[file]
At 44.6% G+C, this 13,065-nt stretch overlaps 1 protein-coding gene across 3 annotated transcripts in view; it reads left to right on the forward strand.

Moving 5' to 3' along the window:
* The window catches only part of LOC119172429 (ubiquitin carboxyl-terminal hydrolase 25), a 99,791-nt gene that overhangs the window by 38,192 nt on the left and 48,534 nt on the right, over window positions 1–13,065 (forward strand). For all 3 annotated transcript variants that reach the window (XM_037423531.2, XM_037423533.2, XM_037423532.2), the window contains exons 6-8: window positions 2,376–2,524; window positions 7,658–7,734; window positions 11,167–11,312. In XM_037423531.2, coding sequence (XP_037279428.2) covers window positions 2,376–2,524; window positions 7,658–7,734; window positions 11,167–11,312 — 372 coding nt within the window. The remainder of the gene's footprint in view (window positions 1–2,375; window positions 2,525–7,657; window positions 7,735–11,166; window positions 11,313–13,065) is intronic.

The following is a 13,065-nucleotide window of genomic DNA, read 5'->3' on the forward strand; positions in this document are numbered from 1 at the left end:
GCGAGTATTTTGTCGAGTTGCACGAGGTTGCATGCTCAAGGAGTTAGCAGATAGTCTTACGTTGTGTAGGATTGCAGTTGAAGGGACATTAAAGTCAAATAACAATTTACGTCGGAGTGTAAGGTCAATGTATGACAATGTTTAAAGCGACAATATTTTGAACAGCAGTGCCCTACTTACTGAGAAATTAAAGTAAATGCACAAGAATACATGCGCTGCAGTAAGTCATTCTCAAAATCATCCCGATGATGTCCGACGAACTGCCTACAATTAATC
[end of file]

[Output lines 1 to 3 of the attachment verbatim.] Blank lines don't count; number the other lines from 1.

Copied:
At 44.6% G+C, this 13,065-nt stretch overlaps 1 protein-coding gene across 3 annotated transcripts in view; it reads left to right on the forward strand.

Moving 5' to 3' along the window:
* The window catches only part of LOC119172429 (ubiquitin carboxyl-terminal hydrolase 25), a 99,791-nt gene that overhangs the window by 38,192 nt on the left and 48,534 nt on the right, over window positions 1–13,065 (forward strand). For all 3 annotated transcript variants that reach the window (XM_037423531.2, XM_037423533.2, XM_037423532.2), the window contains exons 6-8: window positions 2,376–2,524; window positions 7,658–7,734; window positions 11,167–11,312. In XM_037423531.2, coding sequence (XP_037279428.2) covers window positions 2,376–2,524; window positions 7,658–7,734; window positions 11,167–11,312 — 372 coding nt within the window. The remainder of the gene's footprint in view (window positions 1–2,375; window positions 2,525–7,657; window positions 7,735–11,166; window positions 11,313–13,065) is intronic.